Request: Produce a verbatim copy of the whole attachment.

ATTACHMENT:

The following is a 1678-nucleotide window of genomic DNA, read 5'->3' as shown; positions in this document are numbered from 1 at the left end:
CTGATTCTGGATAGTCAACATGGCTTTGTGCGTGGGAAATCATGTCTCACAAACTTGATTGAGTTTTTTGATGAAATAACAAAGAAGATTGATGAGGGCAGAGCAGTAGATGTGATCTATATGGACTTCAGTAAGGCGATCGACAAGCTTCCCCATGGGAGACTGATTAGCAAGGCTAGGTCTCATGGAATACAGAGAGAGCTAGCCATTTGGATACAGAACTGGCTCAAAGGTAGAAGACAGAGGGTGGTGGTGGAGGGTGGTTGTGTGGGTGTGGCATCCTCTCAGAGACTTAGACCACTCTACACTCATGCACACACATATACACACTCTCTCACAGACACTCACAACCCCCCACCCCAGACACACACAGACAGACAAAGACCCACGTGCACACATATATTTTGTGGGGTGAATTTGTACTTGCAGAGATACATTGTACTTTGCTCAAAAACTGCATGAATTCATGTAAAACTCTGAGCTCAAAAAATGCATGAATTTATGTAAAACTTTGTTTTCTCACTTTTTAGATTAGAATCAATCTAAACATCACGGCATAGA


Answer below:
The following is a 1678-nucleotide window of genomic DNA, read 5'->3' as shown; positions in this document are numbered from 1 at the left end:
CTGATTCTGGATAGTCAACATGGCTTTGTGCGTGGGAAATCATGTCTCACAAACTTGATTGAGTTTTTTGATGAAATAACAAAGAAGATTGATGAGGGCAGAGCAGTAGATGTGATCTATATGGACTTCAGTAAGGCGATCGACAAGCTTCCCCATGGGAGACTGATTAGCAAGGCTAGGTCTCATGGAATACAGAGAGAGCTAGCCATTTGGATACAGAACTGGCTCAAAGGTAGAAGACAGAGGGTGGTGGTGGAGGGTGGTTGTGTGGGTGTGGCATCCTCTCAGAGACTTAGACCACTCTACACTCATGCACACACATATACACACTCTCTCACAGACACTCACAACCCCCCACCCCAGACACACACAGACAGACAAAGACCCACGTGCACACATATATTTTGTGGGGTGAATTTGTACTTGCAGAGATACATTGTACTTTGCTCAAAAACTGCATGAATTCATGTAAAACTCTGAGCTCAAAAAATGCATGAATTTATGTAAAACTTTGTTTTCTCACTTTTTAGATTAGAATCAATCTAAACATCACGGCATAGA